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Denver Public Library
CattleA cattle round up like this one was part of everyday life for a cowboy in the early 1900s.
There's much more to being a cowboy than many of the romanticized images show.
“Perhaps the cowboy, riding his horse across an endless prairie, has become a symbol of what we used to be, or at least think we used to be, and of what we would be if we could,” John R. Erickson writes in his book The Modern Cowboy (2004).
“He doesn’t have to punch a time clock, drive through snarls of traffic every afternoon, shave or wear a tie to work, or to participate in hollow rituals in order to gain advancement. When he gets tired of the scenery, or if the boss crowds him too close, he packs his few possessions in a pickup and horse trailer and moves on to another ranch. In the American cowboy, we find qualities we deeply admire—simplicity, independence, physical strength, courage, peace of mind, and self-respect—but which, to one degree or another, we have surrendered in order to gain something else.”
In his wizened, no-nonsense account of life and work in the cattle industry during the 1960s and 1970s, Texas cowboy and author Erickson describes the sense of pride and longing that still informs this pop cultural view.
Erickson, however, is no romantic. During a phone conversation from his seven-thousand-acre ranch in the Texas Panhandle—rugged canyon country where moving cattle on horseback is essential—he suggests cowboy realities can be less inspiring than suburban mythologizing might indicate.
“When I was ten years old, I wanted to be a cowboy like my grandfather and great-grandfather,” Erickson says. “I’ve also been critical of people who write romantically about the cowboy, people who don’t ‘have the smell of the fire on them,’ you might say. There are people who have read a lot of books about cowboying, and they can talk eloquently about the honor of being a cowboy. I’ve felt that, too. But I’ve also been on the other side when it was a day like this—cold, overcast, and windy—and I didn’t feel too honored to be where I was.”
In other words, the work is physically demanding, the hours long, and the pay too often abysmal. Still, Erickson says, he’s never seriously considered another line of work.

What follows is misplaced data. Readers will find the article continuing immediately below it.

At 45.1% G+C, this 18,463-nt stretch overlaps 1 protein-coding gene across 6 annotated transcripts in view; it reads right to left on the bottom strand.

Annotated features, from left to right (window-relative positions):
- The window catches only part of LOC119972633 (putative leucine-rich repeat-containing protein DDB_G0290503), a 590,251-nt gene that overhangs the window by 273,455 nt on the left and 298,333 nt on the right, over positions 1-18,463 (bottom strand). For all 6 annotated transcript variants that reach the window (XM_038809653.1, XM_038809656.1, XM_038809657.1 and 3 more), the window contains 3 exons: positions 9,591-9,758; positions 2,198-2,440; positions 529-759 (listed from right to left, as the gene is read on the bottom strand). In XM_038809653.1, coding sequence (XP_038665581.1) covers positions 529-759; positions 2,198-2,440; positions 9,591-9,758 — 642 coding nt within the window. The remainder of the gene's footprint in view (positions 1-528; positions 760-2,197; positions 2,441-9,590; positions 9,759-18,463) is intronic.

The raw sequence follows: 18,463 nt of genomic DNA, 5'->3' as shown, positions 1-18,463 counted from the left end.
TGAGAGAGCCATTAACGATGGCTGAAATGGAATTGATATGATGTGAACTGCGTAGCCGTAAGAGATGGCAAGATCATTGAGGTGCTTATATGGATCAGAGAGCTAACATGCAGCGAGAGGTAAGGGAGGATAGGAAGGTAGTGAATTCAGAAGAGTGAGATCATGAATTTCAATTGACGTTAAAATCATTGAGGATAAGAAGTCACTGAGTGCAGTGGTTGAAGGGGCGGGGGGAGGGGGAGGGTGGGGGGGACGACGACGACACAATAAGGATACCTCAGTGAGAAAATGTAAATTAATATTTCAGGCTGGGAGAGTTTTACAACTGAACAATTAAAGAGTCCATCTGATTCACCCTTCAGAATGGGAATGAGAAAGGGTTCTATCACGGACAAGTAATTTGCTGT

A Negative Term
Scholars echo this ambivalence, taking pains, too, to set the historical record straight. Historians of the American West say the term “cowboy,” through much of the nineteenth century, had a distinctly pejorative cast, a word commonly associated with bands of unruly young men who were as likely to be stealing cattle as tending them.
This unromantic type of cowboy established his bad reputation in Texas, where struggles between Anglo settlers and established Mexican ranchers led to decades of political instability and lawlessness. Think Sergio Leone rather than John Ford.
In his 1947 classic, The Longhorns, J. Frank Dobie wrote that until various “wild west shows” changed perceptions in the 1880s, calling someone a cowboy was to infer dereliction, drunkenness, and thievery. Historian Paul Carlson of Texas Tech University cites evidence of this in a recent essay, quoting antebellum rancher John Clay’s less-than-laudatory assessment of cowboys. They were, Clay writes, “a devil-may-care, roistering, gambling, immoral, revolver-heeled, brazen, light-fingered lot, who usually came to no-good end.”
This is not to say all cowhands were of ill repute: Most ranch workers in Texas as elsewhere were perfectly respectable and hardworking. It’s just that these workers didn’t usually end up on cattle drives.
Magnets for Vice
Long drives were reserved for the least experienced, most-expendable workers: the young, the rootless, and the delinquent. Far from being celebrated, when these “cowboys” approached more civilized trading and transshipment centers up the trail—cities like Springfield, Kansas City, and St. Joseph—they were viewed with trepidation, if not outright hostility.